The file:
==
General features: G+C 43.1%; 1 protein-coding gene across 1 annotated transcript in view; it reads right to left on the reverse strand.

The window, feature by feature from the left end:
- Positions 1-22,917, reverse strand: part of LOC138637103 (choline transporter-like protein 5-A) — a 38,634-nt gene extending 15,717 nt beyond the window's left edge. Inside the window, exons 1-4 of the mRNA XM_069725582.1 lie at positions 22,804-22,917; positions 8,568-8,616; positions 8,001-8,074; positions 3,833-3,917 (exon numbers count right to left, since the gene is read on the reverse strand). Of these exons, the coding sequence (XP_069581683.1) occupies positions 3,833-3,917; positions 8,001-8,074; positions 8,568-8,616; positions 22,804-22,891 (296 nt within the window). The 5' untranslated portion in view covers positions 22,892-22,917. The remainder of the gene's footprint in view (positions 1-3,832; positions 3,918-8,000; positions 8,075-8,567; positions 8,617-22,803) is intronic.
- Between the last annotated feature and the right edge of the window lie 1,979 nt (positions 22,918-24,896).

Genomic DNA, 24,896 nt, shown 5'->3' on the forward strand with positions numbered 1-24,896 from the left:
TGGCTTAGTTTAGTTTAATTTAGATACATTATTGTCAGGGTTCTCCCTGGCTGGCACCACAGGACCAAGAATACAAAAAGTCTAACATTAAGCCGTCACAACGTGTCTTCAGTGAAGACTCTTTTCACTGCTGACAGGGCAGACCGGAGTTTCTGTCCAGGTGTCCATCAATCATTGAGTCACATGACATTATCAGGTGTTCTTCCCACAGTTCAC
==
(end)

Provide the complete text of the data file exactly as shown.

General features: G+C 43.1%; 1 protein-coding gene across 1 annotated transcript in view; it reads right to left on the reverse strand.

The window, feature by feature from the left end:
- Positions 1-22,917, reverse strand: part of LOC138637103 (choline transporter-like protein 5-A) — a 38,634-nt gene extending 15,717 nt beyond the window's left edge. Inside the window, exons 1-4 of the mRNA XM_069725582.1 lie at positions 22,804-22,917; positions 8,568-8,616; positions 8,001-8,074; positions 3,833-3,917 (exon numbers count right to left, since the gene is read on the reverse strand). Of these exons, the coding sequence (XP_069581683.1) occupies positions 3,833-3,917; positions 8,001-8,074; positions 8,568-8,616; positions 22,804-22,891 (296 nt within the window). The 5' untranslated portion in view covers positions 22,892-22,917. The remainder of the gene's footprint in view (positions 1-3,832; positions 3,918-8,000; positions 8,075-8,567; positions 8,617-22,803) is intronic.
- Between the last annotated feature and the right edge of the window lie 1,979 nt (positions 22,918-24,896).

Genomic DNA, 24,896 nt, shown 5'->3' on the forward strand with positions numbered 1-24,896 from the left:
TGGCTTAGTTTAGTTTAATTTAGATACATTATTGTCAGGGTTCTCCCTGGCTGGCACCACAGGACCAAGAATACAAAAAGTCTAACATTAAGCCGTCACAACGTGTCTTCAGTGAAGACTCTTTTCACTGCTGACAGGGCAGACCGGAGTTTCTGTCCAGGTGTCCATCAATCATTGAGTCACATGACATTATCAGGTGTTCTTCCCACAGTTCAC